What do data, bacteria, agendas and paninis all have in common? Their ability to ignite a singular vs plural debate, writes Cathy Relf.
Why so much confusion? Well, firstly, it comes down to how you view foreign words that have been incorporated into English. Should they retain the grammar of their original language, or adopt our ways? Secondly, there’s the debate about whether popular usage should trump historical convention. And thirdly, there’s the dependable English rule that there is no dependable rule.
For the short answer, click here to skip to our recommendations. For the longer and far more thrilling version, read on.
English mass noun or Latin plural?
Some people claim that you can’t write ‘the data shows that’ because data is plural. It should be ‘the data show that’, they say. They’re partly right, in that data is the plural form of the Latin datum. But they’re wholly wrong if they suggest that you can’t ever use data with a singular verb.
This is because data also works as a mass or uncountable noun, like water, air, advice or furniture. Mass nouns take a singular verb: ‘the water is seeping in’, ‘the evening air was cool’, ‘his advice was good’, ‘the furniture had seen better days’.
If you want to count mass nouns, you have to assign them a unit – so ‘three litres of water’, ‘great lungfuls of air’, ‘a few words of advice’, ‘two items of furniture’, for example. With data, we tend to talk about ‘sets of data’, ‘pieces of data’ or ‘points of data’. These then take the plural form of the verb – ‘The final three pieces of data have just arrived.’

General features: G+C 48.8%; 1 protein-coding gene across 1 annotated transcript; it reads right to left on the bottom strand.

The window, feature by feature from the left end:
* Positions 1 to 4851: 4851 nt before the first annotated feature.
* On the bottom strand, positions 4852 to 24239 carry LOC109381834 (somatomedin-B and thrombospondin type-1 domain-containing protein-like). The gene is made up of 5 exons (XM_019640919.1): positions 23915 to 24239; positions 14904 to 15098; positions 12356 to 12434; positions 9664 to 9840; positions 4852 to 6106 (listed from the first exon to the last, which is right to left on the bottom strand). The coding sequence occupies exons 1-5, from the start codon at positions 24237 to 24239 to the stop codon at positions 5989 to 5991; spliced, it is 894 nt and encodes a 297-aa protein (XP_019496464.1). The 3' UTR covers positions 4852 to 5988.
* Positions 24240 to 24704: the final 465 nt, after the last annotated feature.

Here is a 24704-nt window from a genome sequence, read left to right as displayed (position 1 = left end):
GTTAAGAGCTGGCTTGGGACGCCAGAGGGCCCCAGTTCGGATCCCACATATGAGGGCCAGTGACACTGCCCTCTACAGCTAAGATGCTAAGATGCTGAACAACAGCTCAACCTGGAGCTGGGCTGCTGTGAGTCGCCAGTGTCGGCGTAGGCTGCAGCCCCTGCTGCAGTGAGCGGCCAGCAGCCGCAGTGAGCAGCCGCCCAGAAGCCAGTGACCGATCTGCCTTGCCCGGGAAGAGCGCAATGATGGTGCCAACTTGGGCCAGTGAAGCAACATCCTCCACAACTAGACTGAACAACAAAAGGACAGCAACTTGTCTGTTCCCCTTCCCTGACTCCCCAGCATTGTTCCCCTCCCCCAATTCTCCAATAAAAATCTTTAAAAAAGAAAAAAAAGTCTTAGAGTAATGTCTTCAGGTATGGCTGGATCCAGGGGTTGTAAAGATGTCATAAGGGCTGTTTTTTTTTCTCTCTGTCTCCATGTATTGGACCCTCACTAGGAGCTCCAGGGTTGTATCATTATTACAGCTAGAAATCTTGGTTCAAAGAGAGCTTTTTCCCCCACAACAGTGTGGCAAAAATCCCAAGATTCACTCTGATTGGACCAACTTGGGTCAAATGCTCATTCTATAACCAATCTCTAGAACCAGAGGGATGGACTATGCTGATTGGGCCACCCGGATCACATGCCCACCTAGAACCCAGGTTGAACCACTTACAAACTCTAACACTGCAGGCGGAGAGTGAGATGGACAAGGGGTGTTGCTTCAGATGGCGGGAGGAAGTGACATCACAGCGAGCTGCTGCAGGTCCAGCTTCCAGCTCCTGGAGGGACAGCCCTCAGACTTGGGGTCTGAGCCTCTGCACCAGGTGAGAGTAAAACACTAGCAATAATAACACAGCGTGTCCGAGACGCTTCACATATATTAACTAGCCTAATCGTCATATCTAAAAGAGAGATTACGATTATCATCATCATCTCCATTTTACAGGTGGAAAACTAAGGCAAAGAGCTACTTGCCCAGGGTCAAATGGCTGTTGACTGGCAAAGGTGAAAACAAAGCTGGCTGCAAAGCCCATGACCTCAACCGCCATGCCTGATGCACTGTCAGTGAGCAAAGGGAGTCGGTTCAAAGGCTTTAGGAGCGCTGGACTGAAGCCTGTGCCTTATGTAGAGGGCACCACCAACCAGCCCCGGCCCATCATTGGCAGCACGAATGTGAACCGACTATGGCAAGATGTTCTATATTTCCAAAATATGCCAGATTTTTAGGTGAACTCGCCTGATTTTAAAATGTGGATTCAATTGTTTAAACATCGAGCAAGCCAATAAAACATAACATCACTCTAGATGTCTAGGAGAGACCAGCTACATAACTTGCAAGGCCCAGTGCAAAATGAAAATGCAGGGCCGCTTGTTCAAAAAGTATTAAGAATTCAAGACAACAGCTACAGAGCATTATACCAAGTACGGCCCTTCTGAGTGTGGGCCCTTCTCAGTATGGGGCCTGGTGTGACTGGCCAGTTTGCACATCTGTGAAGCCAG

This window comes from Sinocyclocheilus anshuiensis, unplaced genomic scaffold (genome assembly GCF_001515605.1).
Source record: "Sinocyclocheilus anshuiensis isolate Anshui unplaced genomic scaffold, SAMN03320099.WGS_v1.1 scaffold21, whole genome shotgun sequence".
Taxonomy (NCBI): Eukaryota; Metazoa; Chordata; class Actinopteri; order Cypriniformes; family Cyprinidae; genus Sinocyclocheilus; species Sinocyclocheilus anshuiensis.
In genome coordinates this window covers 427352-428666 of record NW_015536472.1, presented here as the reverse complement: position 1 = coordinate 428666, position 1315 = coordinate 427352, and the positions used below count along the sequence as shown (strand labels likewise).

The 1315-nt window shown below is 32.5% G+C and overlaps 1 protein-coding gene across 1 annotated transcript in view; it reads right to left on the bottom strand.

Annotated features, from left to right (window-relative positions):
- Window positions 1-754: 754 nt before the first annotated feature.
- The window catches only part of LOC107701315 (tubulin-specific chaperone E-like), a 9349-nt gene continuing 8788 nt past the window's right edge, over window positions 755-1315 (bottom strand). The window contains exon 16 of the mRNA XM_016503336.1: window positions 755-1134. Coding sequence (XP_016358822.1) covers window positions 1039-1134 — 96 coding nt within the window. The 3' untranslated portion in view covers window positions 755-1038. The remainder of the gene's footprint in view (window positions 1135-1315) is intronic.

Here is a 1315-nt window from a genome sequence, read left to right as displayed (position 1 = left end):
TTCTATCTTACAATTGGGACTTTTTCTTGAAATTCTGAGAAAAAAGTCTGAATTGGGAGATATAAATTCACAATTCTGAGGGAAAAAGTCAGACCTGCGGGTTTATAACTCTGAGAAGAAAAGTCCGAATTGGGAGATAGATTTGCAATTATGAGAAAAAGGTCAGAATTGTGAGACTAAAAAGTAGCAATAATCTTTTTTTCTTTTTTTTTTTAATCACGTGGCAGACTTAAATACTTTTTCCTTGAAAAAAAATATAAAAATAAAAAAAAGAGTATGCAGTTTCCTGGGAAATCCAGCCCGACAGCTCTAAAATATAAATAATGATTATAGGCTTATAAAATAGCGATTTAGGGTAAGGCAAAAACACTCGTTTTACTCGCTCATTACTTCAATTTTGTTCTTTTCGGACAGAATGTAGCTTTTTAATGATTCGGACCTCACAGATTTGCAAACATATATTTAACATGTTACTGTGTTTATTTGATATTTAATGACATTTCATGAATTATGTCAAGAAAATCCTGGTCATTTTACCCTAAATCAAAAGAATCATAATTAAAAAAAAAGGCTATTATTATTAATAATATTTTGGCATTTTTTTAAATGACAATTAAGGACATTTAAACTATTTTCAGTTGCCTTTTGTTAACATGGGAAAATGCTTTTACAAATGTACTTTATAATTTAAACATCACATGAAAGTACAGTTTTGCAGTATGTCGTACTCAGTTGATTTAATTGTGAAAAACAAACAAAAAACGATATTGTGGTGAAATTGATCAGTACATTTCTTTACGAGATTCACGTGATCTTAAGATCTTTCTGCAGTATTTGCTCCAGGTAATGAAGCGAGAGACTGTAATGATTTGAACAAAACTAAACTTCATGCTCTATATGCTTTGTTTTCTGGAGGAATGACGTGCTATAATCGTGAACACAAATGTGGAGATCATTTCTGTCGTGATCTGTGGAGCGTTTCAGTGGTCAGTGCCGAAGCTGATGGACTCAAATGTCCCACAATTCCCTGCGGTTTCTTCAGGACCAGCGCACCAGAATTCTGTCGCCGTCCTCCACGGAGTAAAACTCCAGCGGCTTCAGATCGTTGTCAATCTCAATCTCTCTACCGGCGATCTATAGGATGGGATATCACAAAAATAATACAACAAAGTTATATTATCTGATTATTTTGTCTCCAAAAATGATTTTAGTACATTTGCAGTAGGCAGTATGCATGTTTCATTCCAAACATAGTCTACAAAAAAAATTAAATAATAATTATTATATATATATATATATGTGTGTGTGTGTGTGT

However, with data there are also times when it makes more sense to use the plural even if you’re not assigning a unit. If you’re discussing specific points of data plotted on a graph, for example, it would be more natural to say ‘these data in the left-hand corner don’t seem to fit with the rest’.
What about datum?
So where does datum fit into all this? Curiously, while us fickle English speakers have been happily using data since around 1700, we’ve never had much of an appetite for datum, except for in specialist fields such as surveying, cartography (map-making) and geodesy (a scientific discipline that deals with the measurement and representation of the Earth).
In general English, it’s rare that you’ll want to write about a singular datum – you’d usually call that a fact, figure or a statistic. Even when it is specifically a single piece of data you’re talking about, you’re still more likely to call it exactly that: a piece of data.
OK, so that’s simple, then: singular for an uncountable mass of data (‘the data is still pouring in’), plural when you’re singling out points within that mass (‘but these data at the bottom of the graph show that the results weren’t consistent’) and plural for units (‘three pieces of data didn’t fit with the overall trend’). Simple, right? If only.
‘But, but, but, data is plural!’